Now that you’ve discovered your pelvic floor muscles and you understand the basic method, it’s time to start a Kegel routine. Using an exercising aid allows you to gain pelvic strength, ensure you’re always working out the right muscles, and to stay motivated to exercise. A weighted Kegel exerciser adds resistance to your exercise, allowing you to strengthen your pelvic muscles more effectively. For beginners, a light resistance exerciser is best.
Beginners Routine With An Exerciser:
Below is our recommended routine for beginners to try when starting Kegels with an exerciser. After inserting the exerciser according to the manufacturer’s instructions and getting into a comfortable position:
- Contract your pelvic floor muscles, lift the exerciser upwards
- Hold the contraction for 2 seconds, while taking deep breaths
- Release the contraction
- Rest & relax for a minimum of 2 seconds, or for as long as you need before repeating the exercise
- Repeat 10 times for a Kegel set
If this is challenging, you can reduce your repetitions to an amount that is comfortable for you. Try to perform a Kegel set 3 times a week, on alternate weekdays. As you progress, the length of both the contraction and rest can be increased to up to 10 seconds each.
Remember that like with any exercises, it can take a few weeks to notice any results – but every exercise session is bringing you closer to perfect pelvic health. There you have it – the low down on Kegels. Now, what are you waiting for? Start changing your pelvic health today!
Is There An Easier Way To Learn?
It can be hard to know if you’re doing your Kegels exactly right, which is why we came up with something called the KegelSsmart. Remember Dr. Arnold Kegel that we mentioned earlier? He invented the Kegel perineometer, a now ancient-looking, probe-like device that was inserted into the vagina to measure the strength of a woman’s pelvic floor. Kegel found that women who could exert more than 20mm of pressure had fewer pelvic issues, like incontinence.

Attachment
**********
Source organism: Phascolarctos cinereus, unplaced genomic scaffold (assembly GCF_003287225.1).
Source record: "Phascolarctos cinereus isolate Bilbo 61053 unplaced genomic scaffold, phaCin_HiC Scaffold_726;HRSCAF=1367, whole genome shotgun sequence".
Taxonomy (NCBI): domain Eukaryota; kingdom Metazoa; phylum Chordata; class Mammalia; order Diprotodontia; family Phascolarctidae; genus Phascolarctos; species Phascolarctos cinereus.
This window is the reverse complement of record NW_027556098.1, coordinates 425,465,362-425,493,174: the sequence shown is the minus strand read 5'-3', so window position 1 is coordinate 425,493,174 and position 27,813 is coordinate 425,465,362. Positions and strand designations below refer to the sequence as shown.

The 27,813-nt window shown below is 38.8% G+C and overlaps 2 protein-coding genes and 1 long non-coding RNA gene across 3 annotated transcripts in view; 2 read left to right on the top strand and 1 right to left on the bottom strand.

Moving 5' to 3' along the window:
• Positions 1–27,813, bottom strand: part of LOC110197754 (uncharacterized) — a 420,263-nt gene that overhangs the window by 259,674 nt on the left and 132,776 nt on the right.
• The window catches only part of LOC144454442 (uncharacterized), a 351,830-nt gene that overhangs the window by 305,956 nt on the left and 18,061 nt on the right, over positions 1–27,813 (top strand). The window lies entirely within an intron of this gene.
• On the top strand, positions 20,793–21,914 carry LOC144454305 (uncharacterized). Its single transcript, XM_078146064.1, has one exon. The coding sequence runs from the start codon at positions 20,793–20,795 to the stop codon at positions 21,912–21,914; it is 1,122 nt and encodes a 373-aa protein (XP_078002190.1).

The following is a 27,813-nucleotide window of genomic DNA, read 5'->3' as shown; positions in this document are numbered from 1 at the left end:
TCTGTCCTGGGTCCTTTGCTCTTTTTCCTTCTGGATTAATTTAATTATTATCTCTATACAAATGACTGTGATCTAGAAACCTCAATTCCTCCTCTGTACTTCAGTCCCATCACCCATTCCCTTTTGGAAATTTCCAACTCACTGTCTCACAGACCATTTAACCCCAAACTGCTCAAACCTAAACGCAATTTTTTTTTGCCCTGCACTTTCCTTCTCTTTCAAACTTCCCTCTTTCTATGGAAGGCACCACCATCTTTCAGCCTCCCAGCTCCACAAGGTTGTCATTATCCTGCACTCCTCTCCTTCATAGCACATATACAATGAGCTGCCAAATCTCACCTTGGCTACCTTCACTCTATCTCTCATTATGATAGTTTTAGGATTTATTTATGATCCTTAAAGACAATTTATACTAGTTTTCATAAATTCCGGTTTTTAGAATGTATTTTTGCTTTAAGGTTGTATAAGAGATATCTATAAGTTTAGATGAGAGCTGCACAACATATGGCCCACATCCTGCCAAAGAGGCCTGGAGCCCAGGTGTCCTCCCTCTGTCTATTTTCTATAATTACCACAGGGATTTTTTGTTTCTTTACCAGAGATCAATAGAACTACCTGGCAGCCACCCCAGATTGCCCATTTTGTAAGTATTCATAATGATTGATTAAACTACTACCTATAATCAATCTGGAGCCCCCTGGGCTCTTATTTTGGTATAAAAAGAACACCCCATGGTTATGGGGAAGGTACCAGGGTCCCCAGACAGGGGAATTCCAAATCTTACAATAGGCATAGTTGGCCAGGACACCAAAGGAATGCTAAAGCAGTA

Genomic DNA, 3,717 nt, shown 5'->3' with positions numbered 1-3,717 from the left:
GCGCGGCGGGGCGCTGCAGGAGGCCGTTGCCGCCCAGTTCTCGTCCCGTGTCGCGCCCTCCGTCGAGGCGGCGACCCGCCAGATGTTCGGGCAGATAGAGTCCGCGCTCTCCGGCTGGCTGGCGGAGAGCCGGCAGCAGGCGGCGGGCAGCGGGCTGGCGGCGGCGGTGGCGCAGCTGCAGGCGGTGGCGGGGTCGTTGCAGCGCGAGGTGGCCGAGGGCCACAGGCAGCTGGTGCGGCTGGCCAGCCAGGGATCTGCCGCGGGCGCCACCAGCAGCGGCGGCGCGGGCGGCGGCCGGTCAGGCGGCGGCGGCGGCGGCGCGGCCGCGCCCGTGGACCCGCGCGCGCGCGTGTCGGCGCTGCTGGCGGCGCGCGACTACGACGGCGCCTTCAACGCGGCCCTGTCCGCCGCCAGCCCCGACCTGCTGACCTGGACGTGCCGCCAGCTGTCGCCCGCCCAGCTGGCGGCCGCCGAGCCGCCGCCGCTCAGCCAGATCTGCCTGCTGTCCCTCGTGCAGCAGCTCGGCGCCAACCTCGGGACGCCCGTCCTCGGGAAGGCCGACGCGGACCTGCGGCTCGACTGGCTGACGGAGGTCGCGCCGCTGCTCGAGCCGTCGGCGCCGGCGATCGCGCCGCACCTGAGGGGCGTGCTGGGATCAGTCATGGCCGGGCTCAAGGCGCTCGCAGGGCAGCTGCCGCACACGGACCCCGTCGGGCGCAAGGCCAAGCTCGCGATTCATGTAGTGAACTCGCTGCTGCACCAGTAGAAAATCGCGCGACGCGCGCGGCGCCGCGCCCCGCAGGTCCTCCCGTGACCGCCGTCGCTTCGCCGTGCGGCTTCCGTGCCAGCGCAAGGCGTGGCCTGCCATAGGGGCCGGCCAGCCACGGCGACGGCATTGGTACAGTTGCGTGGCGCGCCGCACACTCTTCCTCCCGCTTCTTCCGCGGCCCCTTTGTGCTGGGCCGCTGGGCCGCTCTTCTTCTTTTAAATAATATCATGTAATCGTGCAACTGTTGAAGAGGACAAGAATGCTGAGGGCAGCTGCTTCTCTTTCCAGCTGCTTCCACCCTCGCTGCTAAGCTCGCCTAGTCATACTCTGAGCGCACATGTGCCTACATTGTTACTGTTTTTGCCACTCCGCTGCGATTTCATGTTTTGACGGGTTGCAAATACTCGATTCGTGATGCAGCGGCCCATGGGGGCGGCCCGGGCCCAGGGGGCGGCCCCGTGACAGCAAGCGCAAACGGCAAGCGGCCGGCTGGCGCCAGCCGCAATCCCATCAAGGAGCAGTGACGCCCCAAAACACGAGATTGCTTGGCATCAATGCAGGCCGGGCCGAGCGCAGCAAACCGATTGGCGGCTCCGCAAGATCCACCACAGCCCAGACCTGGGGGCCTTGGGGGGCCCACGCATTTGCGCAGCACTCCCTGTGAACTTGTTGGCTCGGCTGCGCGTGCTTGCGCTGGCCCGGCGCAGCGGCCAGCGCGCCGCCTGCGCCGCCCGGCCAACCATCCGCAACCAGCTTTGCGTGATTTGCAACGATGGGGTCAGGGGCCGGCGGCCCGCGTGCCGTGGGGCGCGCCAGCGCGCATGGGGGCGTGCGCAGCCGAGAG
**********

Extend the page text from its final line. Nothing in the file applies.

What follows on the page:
We liked the idea of being able to measure pelvic floor strength but wanted to make it accessible and easy to use. That’s where the KegelSmart comes in. This comfortable pod-shaped, silicone Kegel-ciser tracks your progress and guides you through a series of 5 gradually increasing workouts.
KegelSmart gently vibrates to let you know it’s time to squeeze and stops when it’s time to rest. The device warms you up with a short series of vibrations and then proceeds into a set of 5-10 second clench-and-release reps.
KegelSmart can actually sense you increasing your vaginal strength, and as you become stronger, it moves you through 5 different workout programs to fit your endurance ability.
Facts checked by:
Dr. Alyssa Dweck
Alyssa Dweck MS, MD, FACOG is a practicing gynecologist in Westchester County, New York. She provides care to women of all ages; she has delivered thousands of babies. She is proficient in minimally invasive surgery and has special interest and expertise in female sexual health and medical sex therapy. She is top doctor in New York Magazine and Westchester Magazine. Dr. Dweck has co-authored three books including the most recent release The Complete A to Z For Your V.
Lane Baumeister is an internationally-based Canadian writer with several years’ experience creating educational and entertaining articles that discuss intimate health and sexual well-being. When not waxing profound about menstruation, she devotes herself to enjoying extremely good food and equally bad movies.